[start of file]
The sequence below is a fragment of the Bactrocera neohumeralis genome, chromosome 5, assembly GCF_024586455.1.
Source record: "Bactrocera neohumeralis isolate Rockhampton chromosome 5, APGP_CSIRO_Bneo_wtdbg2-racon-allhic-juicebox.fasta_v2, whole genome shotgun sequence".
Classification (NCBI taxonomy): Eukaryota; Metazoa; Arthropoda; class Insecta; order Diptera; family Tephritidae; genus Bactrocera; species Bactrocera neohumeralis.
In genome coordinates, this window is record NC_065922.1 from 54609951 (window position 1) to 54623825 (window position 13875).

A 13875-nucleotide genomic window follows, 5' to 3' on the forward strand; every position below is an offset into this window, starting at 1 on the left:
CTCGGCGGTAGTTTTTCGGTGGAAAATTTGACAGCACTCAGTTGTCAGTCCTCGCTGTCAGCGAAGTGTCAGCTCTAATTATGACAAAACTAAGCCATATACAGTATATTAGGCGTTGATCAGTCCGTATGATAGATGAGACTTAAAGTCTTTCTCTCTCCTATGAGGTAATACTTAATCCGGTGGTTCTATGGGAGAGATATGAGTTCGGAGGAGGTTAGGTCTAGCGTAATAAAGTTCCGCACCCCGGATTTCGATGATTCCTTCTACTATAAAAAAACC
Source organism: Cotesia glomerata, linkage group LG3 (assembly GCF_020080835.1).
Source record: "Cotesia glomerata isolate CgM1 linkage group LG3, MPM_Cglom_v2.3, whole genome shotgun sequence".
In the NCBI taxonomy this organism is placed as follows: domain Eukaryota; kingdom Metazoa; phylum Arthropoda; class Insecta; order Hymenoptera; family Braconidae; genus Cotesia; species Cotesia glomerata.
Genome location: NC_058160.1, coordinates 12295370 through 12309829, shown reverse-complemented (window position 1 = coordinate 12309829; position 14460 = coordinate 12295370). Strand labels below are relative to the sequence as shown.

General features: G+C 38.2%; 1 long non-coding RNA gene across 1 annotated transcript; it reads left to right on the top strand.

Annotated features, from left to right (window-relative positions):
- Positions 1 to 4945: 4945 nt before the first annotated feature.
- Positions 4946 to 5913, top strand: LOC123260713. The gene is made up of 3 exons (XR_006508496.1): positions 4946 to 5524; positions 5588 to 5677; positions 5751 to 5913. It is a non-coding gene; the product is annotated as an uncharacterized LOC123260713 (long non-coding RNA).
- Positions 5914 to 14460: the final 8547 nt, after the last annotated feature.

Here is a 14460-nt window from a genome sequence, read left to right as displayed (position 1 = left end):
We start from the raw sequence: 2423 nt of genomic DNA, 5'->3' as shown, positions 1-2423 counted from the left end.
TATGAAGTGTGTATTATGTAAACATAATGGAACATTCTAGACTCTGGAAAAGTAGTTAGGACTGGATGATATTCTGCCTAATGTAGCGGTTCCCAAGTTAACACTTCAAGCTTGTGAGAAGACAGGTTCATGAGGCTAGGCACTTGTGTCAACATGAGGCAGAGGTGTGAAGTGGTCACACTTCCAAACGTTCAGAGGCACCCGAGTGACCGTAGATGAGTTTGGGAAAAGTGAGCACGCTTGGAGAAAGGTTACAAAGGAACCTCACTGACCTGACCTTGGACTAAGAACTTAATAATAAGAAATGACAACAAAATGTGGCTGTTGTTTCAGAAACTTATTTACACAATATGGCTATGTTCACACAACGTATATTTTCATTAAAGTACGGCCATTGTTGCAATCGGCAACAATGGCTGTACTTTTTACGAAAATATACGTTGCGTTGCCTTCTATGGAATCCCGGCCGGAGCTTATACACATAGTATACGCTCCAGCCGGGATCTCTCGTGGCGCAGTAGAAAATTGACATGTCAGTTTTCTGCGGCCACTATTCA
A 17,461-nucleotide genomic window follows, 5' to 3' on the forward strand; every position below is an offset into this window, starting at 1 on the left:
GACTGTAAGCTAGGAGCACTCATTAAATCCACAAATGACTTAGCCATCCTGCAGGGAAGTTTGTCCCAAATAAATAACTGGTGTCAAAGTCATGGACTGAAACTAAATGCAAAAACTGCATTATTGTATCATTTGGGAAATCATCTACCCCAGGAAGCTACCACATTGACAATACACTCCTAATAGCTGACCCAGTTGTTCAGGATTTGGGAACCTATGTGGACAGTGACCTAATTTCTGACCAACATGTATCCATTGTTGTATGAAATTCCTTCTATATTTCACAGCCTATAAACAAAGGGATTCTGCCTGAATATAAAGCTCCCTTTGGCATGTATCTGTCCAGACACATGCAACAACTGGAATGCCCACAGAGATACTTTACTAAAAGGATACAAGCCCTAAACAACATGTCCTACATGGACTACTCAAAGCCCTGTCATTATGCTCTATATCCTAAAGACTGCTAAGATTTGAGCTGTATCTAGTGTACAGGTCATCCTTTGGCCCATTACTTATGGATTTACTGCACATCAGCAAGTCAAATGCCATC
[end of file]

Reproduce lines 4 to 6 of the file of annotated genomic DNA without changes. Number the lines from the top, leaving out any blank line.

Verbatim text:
In genome coordinates, this window is record NC_065922.1 from 54609951 (window position 1) to 54623825 (window position 13875).

A 13875-nucleotide genomic window follows, 5' to 3' on the forward strand; every position below is an offset into this window, starting at 1 on the left:
CTCGGCGGTAGTTTTTCGGTGGAAAATTTGACAGCACTCAGTTGTCAGTCCTCGCTGTCAGCGAAGTGTCAGCTCTAATTATGACAAAACTAAGCCATATACAGTATATTAGGCGTTGATCAGTCCGTATGATAGATGAGACTTAAAGTCTTTCTCTCTCCTATGAGGTAATACTTAATCCGGTGGTTCTATGGGAGAGATATGAGTTCGGAGGAGGTTAGGTCTAGCGTAATAAAGTTCCGCACCCCGGATTTCGATGATTCCTTCTACTATAAAAAAACC